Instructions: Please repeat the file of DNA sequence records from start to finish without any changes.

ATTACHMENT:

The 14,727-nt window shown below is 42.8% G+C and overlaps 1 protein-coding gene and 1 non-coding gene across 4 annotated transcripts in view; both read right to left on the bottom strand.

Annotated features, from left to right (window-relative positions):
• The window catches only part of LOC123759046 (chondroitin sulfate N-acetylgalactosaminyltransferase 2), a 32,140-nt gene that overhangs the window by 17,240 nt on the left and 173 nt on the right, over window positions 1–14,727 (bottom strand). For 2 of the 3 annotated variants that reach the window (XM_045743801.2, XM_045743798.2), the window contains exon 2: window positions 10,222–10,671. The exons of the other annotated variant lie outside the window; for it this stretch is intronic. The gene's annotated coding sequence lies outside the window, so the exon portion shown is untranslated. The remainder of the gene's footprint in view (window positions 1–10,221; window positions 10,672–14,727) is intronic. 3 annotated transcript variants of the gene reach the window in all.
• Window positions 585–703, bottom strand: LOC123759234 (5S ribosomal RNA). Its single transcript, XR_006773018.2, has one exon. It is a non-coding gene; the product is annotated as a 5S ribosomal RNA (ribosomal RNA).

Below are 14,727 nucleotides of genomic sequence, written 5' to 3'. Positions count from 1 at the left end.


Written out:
The 14,727-nt window shown below is 42.8% G+C and overlaps 1 protein-coding gene and 1 non-coding gene across 4 annotated transcripts in view; both read right to left on the bottom strand.

Annotated features, from left to right (window-relative positions):
• The window catches only part of LOC123759046 (chondroitin sulfate N-acetylgalactosaminyltransferase 2), a 32,140-nt gene that overhangs the window by 17,240 nt on the left and 173 nt on the right, over window positions 1–14,727 (bottom strand). For 2 of the 3 annotated variants that reach the window (XM_045743801.2, XM_045743798.2), the window contains exon 2: window positions 10,222–10,671. The exons of the other annotated variant lie outside the window; for it this stretch is intronic. The gene's annotated coding sequence lies outside the window, so the exon portion shown is untranslated. The remainder of the gene's footprint in view (window positions 1–10,221; window positions 10,672–14,727) is intronic. 3 annotated transcript variants of the gene reach the window in all.
• Window positions 585–703, bottom strand: LOC123759234 (5S ribosomal RNA). Its single transcript, XR_006773018.2, has one exon. It is a non-coding gene; the product is annotated as a 5S ribosomal RNA (ribosomal RNA).

Below are 14,727 nucleotides of genomic sequence, written 5' to 3'. Positions count from 1 at the left end.